It seems to me that what you’re really describing is the fine art of rhetoric–whether it’s a politician soliciting votes or a teacher enticing children to learn. If that’s what you mean, then I agree with you up to a point. The most effective teachers are those most adept at cajoling, coaxing, i.e. persuading students to engage the subject-matter at hand. These powers of persuasion may be a teacher’s most vital asset, second only to knowledge of academic content.

    But there’s a reason why rhetoric remains an art and not a science. Such powers of persuasion are largely human rather than “professional”; they depend on nuances of personality that can’t be taught in any school of education. And just as no politician, no matter how charming or slick, will ever achieve 100% of the vote (anywhere but banana republics, of course), the greatest teacher on the face of the planet, whoever she or he may be, is not going to reach 100% of their students.

    It’s not only unreasonable to expect every teacher to “romance” every last reluctant (let alone defiant or contemptuous) learner, but it’s also unjust to those highly motivated learners who still need plenty of close guidance and feedback. Despite a teacher’s best efforts, students will learn exactly as much or as little as they want. It’s about freewill, which is what I took to be Mr. Fitzhugh’s main point.

    Comment by James O'Keeffe — August 27, 2011 @ 10:51 pm

  14. James,

    Interesting points, all.

    To believe for a moment that a teacher is going to reach 100% of their students would be as foolish, perhaps even more so, as to believe all students will reach “proficiency” in math and reading by 2014; but it’s a common ethos nonetheless.

    It may indeed be only rhetoric to believe such a feat is possible, but as a life long public school teacher I was never able to give up on even one student in 35 years, regardless of their circumstances. Not sure I would have slept if I had. Furthermore, I wouldn’t want to have worked with one who did not possess these very convictions. Would you want one of your child’s teachers to have given up on them? I didn’t think so.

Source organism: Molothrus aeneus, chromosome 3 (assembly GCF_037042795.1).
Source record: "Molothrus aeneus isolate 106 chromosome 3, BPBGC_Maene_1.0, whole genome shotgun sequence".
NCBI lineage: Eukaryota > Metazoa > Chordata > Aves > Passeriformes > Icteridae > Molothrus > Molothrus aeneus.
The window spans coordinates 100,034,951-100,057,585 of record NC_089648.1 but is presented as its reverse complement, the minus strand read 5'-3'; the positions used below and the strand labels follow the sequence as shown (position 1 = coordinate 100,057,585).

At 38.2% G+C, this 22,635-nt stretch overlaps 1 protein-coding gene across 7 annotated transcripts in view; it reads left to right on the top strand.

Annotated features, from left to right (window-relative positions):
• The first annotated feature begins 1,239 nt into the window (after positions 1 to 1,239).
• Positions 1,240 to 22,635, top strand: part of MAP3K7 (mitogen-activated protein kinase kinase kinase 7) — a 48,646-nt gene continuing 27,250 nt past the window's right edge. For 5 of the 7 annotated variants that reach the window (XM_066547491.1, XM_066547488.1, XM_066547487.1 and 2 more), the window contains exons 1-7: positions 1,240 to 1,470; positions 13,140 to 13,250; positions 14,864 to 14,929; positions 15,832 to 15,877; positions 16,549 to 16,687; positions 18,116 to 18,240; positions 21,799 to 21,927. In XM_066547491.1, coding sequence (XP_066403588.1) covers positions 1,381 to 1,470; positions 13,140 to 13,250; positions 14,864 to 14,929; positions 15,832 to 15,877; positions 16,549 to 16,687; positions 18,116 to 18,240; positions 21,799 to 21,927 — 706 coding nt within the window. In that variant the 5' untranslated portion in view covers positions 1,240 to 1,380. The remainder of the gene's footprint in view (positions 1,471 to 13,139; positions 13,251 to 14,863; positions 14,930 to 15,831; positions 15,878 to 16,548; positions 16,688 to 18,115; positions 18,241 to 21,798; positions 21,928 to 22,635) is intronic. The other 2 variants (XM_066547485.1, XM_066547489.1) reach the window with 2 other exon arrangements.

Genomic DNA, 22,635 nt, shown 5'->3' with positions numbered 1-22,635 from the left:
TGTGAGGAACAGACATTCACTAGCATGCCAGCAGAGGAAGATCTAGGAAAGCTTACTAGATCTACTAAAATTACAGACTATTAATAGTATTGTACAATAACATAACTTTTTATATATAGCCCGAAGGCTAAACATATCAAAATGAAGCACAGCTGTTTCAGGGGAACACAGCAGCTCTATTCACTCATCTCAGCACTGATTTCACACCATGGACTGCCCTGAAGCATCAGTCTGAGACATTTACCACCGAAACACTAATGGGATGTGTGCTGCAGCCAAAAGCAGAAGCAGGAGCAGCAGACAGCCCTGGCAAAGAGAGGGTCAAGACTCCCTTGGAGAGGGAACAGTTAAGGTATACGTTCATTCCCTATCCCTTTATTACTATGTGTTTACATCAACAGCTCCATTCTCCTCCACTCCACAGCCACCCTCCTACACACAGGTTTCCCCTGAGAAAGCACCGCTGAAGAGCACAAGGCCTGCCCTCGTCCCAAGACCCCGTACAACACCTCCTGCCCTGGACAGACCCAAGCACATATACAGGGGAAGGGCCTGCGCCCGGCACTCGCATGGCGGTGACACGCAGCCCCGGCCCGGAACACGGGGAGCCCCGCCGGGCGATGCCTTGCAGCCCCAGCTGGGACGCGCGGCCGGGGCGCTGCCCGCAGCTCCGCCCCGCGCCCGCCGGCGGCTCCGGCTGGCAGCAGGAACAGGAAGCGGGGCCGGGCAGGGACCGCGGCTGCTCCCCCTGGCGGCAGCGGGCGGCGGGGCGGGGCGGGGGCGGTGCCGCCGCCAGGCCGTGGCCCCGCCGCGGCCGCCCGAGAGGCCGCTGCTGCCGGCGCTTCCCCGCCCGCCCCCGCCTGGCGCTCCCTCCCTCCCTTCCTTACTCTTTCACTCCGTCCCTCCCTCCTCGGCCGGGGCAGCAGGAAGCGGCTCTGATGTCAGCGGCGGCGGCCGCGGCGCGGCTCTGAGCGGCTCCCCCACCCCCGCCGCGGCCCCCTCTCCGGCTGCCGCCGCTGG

Whitehead’s “romancing” of students stuck with me throughout my tenure. I only wish more had had the opportunity to be exposed to his beliefs for it truly is one of the most important traits of an effective teacher.

    Oh, and I agree completely with you about the more motivated learners needing the attention of the teacher as well. That cohort is not quite as disadvantaged as others because many have parents or relatives to supplement the teacher’s time, a luxury not available to many of our most at risk students.

    Comment by Paul Hoss — August 28, 2011 @ 9:27 am

  15. I have an anecdote and a question for everybody out there:

    On Friday, I had assigned my high-school juniors in my regular English III class (I also teach AP and Dual Credit) with researching the vocabulary in an article on global warming (this was not busy-work but preparation for a response essay students will write next week).

    As I walked the room checking for struggling or off-task students, I came to one young lady who was applying makeup, her assignment on her desk so-far untouched. I asked her if she needed help or needed me to re-explain the assignment. Her exact words: